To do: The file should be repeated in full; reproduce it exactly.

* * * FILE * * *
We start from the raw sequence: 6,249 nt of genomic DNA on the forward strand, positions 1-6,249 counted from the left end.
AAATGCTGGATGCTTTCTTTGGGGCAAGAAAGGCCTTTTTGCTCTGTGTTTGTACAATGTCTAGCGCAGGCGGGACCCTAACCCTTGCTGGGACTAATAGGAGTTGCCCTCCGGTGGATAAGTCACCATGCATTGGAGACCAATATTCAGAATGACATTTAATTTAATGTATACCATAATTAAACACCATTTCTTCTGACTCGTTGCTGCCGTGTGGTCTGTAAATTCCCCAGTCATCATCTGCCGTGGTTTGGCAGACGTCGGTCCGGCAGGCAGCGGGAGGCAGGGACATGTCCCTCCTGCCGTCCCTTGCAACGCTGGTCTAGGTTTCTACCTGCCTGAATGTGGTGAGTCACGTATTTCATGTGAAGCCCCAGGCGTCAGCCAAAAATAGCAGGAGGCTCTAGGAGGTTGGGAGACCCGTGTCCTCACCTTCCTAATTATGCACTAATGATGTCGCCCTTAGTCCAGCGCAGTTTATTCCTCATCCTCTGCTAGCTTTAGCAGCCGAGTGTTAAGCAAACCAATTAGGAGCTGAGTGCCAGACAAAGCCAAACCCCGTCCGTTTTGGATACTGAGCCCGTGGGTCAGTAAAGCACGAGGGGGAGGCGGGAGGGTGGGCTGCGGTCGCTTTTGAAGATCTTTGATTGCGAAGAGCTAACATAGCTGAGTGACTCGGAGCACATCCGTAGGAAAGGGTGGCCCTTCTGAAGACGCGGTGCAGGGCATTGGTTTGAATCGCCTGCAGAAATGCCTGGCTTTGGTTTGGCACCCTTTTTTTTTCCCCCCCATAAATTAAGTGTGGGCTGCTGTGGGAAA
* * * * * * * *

We start from the raw sequence: 6,249 nt of genomic DNA on the forward strand, positions 1-6,249 counted from the left end.
AAATGCTGGATGCTTTCTTTGGGGCAAGAAAGGCCTTTTTGCTCTGTGTTTGTACAATGTCTAGCGCAGGCGGGACCCTAACCCTTGCTGGGACTAATAGGAGTTGCCCTCCGGTGGATAAGTCACCATGCATTGGAGACCAATATTCAGAATGACATTTAATTTAATGTATACCATAATTAAACACCATTTCTTCTGACTCGTTGCTGCCGTGTGGTCTGTAAATTCCCCAGTCATCATCTGCCGTGGTTTGGCAGACGTCGGTCCGGCAGGCAGCGGGAGGCAGGGACATGTCCCTCCTGCCGTCCCTTGCAACGCTGGTCTAGGTTTCTACCTGCCTGAATGTGGTGAGTCACGTATTTCATGTGAAGCCCCAGGCGTCAGCCAAAAATAGCAGGAGGCTCTAGGAGGTTGGGAGACCCGTGTCCTCACCTTCCTAATTATGCACTAATGATGTCGCCCTTAGTCCAGCGCAGTTTATTCCTCATCCTCTGCTAGCTTTAGCAGCCGAGTGTTAAGCAAACCAATTAGGAGCTGAGTGCCAGACAAAGCCAAACCCCGTCCGTTTTGGATACTGAGCCCGTGGGTCAGTAAAGCACGAGGGGGAGGCGGGAGGGTGGGCTGCGGTCGCTTTTGAAGATCTTTGATTGCGAAGAGCTAACATAGCTGAGTGACTCGGAGCACATCCGTAGGAAAGGGTGGCCCTTCTGAAGACGCGGTGCAGGGCATTGGTTTGAATCGCCTGCAGAAATGCCTGGCTTTGGTTTGGCACCCTTTTTTTTTCCCCCCCATAAATTAAGTGTGGGCTGCTGTGGGAAA